Kids, cars, and family life need to be understood within the context of historical shifts in family roles for parents and teens. Movement toward a global economy and eroding public services for families over the last three decades have created a situation where more family members must work to make ends meet (Ehrenreich 2001; Fine and Weis 1998; Heath 1999; Rank 2001; Schor 1992). Times are increasingly tough for a larger number of families, particularly those with lower incomes: immigrant laborers, single mothers, workers of color, and the downwardly mobile white working class. Making ends meet is increasingly difficult. These families, as they struggle to adapt to changing economic and social circumstances, turn to their teenage children to provide family carework and often wagework that will enable them to survive as families. In these circumstances, driving is a practical necessity, not a teenage pastime or a privilege.
Middle- and upper-middle-class parents also rely on their teen children to run errands and drive younger siblings around. Recall for a moment the scenario Jorge described early in this chapter, involving his family's busy schedule. Like Jorge's parents, many middle-class parents come to see the benefits of getting their children their own cars once they are able to drive legally. Driving a child to and from various organized activities while trying to fulfill myriad professional and personal obligations of their own is increasingly difficult.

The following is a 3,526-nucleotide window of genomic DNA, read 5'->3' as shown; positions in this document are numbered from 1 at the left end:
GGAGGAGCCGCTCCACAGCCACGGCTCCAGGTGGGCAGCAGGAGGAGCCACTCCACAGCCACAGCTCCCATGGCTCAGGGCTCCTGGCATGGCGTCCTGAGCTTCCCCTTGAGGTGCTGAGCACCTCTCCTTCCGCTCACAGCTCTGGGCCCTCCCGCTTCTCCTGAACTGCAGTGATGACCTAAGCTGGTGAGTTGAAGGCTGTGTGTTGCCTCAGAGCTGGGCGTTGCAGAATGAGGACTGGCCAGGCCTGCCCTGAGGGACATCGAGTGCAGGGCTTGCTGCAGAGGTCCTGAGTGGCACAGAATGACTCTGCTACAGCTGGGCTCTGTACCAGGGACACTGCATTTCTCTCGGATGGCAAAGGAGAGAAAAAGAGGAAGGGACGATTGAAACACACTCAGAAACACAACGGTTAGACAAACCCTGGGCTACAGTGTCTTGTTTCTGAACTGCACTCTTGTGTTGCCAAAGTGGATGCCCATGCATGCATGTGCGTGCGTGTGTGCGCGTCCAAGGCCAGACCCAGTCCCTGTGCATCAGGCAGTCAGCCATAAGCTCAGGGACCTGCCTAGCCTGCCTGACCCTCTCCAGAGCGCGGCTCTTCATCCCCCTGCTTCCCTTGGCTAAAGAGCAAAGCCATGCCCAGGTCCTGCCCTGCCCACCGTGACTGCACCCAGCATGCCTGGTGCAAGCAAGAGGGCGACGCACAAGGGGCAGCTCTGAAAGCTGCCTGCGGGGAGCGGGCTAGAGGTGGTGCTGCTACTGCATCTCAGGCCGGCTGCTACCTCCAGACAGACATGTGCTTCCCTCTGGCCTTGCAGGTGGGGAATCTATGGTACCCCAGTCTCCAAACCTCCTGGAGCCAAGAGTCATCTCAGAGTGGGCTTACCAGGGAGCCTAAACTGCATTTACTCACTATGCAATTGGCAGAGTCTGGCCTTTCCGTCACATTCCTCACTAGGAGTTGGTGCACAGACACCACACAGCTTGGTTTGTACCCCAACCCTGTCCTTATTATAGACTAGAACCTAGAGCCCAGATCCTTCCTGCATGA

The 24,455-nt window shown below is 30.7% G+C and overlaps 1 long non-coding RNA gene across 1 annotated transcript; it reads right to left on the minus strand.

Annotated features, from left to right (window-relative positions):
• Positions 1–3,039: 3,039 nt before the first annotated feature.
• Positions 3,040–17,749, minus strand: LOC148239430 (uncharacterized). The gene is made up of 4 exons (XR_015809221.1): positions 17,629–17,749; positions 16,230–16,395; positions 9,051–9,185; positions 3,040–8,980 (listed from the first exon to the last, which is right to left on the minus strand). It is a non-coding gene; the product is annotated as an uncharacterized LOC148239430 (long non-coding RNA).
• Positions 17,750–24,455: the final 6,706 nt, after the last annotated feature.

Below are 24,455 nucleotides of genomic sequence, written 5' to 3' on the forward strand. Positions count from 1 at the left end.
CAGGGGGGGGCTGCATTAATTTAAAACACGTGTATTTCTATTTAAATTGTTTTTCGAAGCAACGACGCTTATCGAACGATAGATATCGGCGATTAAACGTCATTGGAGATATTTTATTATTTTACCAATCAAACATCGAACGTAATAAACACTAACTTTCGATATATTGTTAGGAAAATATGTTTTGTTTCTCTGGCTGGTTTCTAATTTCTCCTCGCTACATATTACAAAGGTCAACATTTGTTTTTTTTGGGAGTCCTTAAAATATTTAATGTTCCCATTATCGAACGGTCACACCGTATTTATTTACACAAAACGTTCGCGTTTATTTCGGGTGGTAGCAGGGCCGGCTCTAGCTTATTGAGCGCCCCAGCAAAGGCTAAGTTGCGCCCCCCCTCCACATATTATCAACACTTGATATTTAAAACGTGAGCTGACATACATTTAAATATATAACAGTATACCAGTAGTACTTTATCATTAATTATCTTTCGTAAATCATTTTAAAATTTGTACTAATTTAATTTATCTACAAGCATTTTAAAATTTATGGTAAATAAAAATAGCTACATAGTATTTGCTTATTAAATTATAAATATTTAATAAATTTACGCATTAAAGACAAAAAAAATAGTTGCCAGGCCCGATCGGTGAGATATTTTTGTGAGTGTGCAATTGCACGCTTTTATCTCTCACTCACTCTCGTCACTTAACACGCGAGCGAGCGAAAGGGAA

To be sure, this is the changing reality parents and children confront as the economy demands longer working longer hours from family members at all income and occupational levels (Sassen 1998; Schor 1992). However, the services young adults provide for those families concentrated on the lower end of the economic ladder are not optional. This work is necessary for parents to generate income. These families are the least likely to be able to pay for childcare, eldercare, or other family services upon which middle- and upper-middle-class families increasingly rely (Sassen 1998). When their kids get cars, they are likely to put these cars to work helping the family.
For upper-middle-class families, buying a car for their teen often means something quite different. These families depend less on their teenage children for family carework because they can afford to pay for such services. Their kids will therefore enjoy greater freedom to pursue their own interests. For many upper-middle-class kids, this will mean greater investments in their futures—investments made possible only by disposable time. Since these kids are often given cars as gifts by parents, they are less likely to have to work to cover the expense of a car. In this way, the car reproduces the very class inequities it reflects, revealing and amplifying the fault lines between "the haves" and "the have nots." For teens living in families "on the fault line" life is harder than it should be.
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